Film review: Page One: A Year Inside the New York Times (MFF 2011)

Page One: A Year Inside the New York Times
Participant Media, History Films

STARRING David Carr, Bruce Headlam, Richard Perez-Pena, Tim Arango, Bill Keller, Brian Stelter
WRITTEN BY Kate Novack, Andrew Rossi
PRODUCED BY John Braun, David Hand, Kate Novack, Alan Oxman, Adam Schlesinger
DIRECTED BY Andrew Rossi

SHOT BY Andrew Rossi
EDITED BY Chad Beck, Christopher Branca, Sarah Devorkin
MUSIC BY Paul Brill
DISTRIBUTED BY Magnolia Pictures, Participant Media

Screened at the 2011 Milwaukee Film Festival

In case you hadn’t heard it exhaustively reported on Huffington Post, print media has been facing a crisis in America: publications have been dying at an alarming rate in the past five years and the victims are growing in stature. The reasons are complex, involving falling ad revenues and extensively decreasing reader bases because of, yes, you know, the internet. A high-minded documentary was inevitable. So we visit the New York Times, a popular, antediluvian info-spreading organization, to follow around half a dozen employees in various capacities to understand how this digital revolution has affected their lives, and possibly how much its threatening their futures. Not terminally, we learn.

NYTimes Media Columnist David Carr is our aged and leathered voice of reason – the expert inside who educates himself on the war without. When I first saw the trailer for Page One, I thought it would be a somewhat sob story about Carr, the withered, dying herald of print media in the new digital world. Happily, my prejudice was thwarted. But in Rossi’s dense and meandery docu, Carr comes off as shrewd, seasoned and raspingly erudite, and his opponents sound disrespectful, impetuous, sometimes even childish (though I will not discount Rossi’s seemingly healthy bias in Carr’s direction). Carr is supposed to be charming, however, because as it is often iterated, he has survived a number of difficulties in his life. Surely he can also survive this. Never mind that those other difficulties were entirely of his own making… he’s still so street smart and knows how to wield his power during demanding phone calls.

I can’t even write about this without sounding like the king of regurgitation, but I must: Wikileaks. Surely you heard about Wikileaks. Classifieds documents, the internet, Julian Assange. Now what sort of position does he put the NYTimes in, and all print media, when he is able to post such information by himself? And the jobs of our beloved Times staff? Perhaps the most endearing quality of the film is the way the employees of The Times come off like they are characters created by Aaron Sorkin – totally dedicated, driven by their values, and maybe most importantly, sporting wonderful senses of humor (or was it just edited that way?). I was mildly charmed. Near the end we watch them do legal and epistolary battle with the George W. Bush of print conglomerates, Sam Zell, former CEO of the Chicago Tribune, an autocrat of embarrassing proportion, and practically a Bizarro Carr. A sort of slurring, cursing, inebriated Southern stereotype of power’s ability to corrupt. The Times’ staff goes on to waste his ass in a battle of dignities. Duh.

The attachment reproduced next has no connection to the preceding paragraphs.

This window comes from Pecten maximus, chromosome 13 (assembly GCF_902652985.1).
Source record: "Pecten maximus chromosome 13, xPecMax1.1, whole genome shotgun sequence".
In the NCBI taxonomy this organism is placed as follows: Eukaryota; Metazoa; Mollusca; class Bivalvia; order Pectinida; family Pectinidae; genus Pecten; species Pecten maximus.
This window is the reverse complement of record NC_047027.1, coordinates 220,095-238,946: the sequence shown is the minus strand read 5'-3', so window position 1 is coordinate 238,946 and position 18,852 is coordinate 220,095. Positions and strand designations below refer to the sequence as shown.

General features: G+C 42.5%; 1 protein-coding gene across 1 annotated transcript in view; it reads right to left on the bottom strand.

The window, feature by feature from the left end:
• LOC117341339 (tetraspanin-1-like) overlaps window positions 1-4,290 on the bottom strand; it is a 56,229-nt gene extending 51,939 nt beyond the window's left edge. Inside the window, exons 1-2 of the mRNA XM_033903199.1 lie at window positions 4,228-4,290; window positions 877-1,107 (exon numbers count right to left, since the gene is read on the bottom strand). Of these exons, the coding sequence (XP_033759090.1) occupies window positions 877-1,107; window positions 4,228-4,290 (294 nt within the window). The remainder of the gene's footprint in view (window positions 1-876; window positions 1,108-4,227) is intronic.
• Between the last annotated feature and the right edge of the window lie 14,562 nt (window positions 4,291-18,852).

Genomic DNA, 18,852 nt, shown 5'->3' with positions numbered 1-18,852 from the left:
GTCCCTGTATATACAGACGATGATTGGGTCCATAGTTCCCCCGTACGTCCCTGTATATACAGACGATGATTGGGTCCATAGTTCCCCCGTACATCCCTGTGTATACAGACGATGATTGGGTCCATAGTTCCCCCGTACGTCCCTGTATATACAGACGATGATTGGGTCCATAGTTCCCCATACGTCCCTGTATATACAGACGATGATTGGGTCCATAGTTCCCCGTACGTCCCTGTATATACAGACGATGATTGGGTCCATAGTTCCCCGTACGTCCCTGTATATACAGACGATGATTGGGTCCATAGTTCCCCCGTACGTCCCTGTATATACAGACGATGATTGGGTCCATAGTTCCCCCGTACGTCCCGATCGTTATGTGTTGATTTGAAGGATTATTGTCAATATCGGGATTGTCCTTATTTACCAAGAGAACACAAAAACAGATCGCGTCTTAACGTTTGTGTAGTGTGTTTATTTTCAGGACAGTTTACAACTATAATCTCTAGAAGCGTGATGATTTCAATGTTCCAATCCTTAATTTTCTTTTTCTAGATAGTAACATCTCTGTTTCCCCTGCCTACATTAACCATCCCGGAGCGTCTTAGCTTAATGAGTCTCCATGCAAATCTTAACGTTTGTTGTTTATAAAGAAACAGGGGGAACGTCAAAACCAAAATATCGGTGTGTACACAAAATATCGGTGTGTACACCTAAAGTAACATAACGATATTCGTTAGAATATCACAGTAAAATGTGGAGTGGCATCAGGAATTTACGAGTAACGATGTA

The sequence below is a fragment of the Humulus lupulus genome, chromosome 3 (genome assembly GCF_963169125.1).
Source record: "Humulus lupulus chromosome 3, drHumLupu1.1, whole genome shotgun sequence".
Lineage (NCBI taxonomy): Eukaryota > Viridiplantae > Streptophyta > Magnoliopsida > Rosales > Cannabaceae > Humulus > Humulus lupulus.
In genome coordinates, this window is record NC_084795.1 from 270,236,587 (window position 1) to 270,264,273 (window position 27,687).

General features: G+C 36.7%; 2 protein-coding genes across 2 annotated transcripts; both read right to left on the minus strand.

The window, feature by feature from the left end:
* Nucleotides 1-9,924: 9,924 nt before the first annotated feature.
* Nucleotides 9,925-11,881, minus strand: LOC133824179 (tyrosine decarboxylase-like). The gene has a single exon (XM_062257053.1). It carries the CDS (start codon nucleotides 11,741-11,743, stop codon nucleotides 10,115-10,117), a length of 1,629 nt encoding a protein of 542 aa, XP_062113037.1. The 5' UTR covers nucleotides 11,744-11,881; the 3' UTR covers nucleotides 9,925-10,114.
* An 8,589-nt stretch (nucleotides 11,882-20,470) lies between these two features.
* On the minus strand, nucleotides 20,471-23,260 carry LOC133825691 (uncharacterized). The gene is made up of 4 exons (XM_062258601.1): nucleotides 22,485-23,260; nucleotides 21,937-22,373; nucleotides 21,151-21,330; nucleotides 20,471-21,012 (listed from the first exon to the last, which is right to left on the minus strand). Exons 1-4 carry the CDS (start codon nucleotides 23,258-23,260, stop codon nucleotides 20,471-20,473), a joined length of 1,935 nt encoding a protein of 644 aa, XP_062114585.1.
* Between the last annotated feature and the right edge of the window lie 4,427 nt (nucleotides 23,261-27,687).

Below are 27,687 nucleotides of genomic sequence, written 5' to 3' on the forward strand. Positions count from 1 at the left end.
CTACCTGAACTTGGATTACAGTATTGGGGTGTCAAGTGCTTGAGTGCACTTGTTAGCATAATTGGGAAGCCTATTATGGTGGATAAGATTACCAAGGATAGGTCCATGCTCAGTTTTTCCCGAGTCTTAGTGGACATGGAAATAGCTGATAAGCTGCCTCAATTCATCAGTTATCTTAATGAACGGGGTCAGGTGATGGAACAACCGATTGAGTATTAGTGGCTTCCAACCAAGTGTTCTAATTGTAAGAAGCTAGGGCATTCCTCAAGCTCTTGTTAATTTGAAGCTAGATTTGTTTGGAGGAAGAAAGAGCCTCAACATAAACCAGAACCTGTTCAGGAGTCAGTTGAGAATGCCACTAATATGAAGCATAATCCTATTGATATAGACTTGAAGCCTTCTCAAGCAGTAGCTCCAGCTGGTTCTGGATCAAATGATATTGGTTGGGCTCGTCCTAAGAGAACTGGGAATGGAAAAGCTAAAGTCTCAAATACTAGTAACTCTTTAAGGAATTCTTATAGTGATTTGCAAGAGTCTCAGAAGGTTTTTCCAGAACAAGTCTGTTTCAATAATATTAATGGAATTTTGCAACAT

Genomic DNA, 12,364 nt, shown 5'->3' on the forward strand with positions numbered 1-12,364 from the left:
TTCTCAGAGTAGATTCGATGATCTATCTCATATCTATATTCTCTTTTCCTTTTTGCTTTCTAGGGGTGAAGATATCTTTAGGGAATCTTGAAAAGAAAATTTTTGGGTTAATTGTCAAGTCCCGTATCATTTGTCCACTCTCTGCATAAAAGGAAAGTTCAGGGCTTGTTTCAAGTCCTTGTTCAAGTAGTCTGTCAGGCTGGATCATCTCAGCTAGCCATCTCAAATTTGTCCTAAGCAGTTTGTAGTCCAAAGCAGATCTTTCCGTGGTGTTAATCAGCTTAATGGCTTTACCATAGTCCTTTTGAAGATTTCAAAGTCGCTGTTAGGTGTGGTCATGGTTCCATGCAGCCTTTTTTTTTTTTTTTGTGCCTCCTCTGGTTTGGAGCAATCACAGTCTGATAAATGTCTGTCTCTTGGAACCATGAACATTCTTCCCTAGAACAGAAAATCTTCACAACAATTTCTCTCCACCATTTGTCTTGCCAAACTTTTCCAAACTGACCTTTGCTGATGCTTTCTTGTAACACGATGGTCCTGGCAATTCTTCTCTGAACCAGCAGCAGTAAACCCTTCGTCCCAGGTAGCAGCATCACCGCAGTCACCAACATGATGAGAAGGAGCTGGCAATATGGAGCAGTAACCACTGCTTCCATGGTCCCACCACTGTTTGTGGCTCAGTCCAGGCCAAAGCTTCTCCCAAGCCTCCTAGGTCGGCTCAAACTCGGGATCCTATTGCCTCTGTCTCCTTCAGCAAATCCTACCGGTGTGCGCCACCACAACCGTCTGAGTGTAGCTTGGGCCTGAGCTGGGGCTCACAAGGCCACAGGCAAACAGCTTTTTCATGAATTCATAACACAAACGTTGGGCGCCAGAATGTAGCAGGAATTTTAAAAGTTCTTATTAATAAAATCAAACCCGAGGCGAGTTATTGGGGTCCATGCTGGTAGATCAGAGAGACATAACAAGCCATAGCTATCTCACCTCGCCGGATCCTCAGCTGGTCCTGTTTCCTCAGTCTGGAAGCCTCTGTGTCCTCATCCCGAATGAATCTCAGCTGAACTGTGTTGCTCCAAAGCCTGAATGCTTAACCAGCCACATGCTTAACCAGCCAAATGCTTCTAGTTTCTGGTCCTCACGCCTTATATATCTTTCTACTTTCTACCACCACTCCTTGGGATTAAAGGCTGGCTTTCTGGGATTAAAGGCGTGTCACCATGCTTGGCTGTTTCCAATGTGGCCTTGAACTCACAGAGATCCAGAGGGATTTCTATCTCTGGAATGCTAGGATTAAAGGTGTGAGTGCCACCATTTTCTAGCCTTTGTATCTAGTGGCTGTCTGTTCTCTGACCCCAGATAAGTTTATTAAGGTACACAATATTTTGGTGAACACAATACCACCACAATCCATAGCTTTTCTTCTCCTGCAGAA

During the viewing I was enjoying the film. In hindsight I must say it has depreciated – it may have been fluffy and charming, but I’ll side with the Times review itself by opining that this documentary had almost no narrative throughline – in fact, I feel like 90% of the documentaries being marketed are similarly afflicted. What I wanted most, however, was merely that look inside, and I got it. I’m so predictable. I’d also just like to say that now, when I see pro digital graphic design in a documentary, I almost immediately lose interest in the docu completely. There’s something so NPR about it – something unoffensive, smug… perhaps too contented with the status quo. Think I’m reading too far into this?

Technology has increased the efficiency of the newspaper biz by eliminating much of the need for the print distributor – and I suppose a new epoch of business is on the horizon, in which every citizen is an enterprise, locations logged, liked, followed… and a Corporate Citizen like the NYTimes may start to look like quite the cumbersome old leviathan. This may sound like quite a stretch, but I worked in a number of video stores, some almost respectable, and witnessed their decline due to the internet. But it’s just like paper currency… if it’s going away, it won’t be for some time. We’ll need less of it, certainly, and its usages will become crystalized – which is of course good. So we can just call this docu “Growing Pains” – hell, let’s apply that to our entire generation. The New York Times, of all pubs, will clearly endure into the foreseeable future – I wonder if this documentary would’ve been more effective if it would’ve focused on some dying underdog? All those record-playing hippie/hipsters would just love that. Oh yeah.

written by David Ashley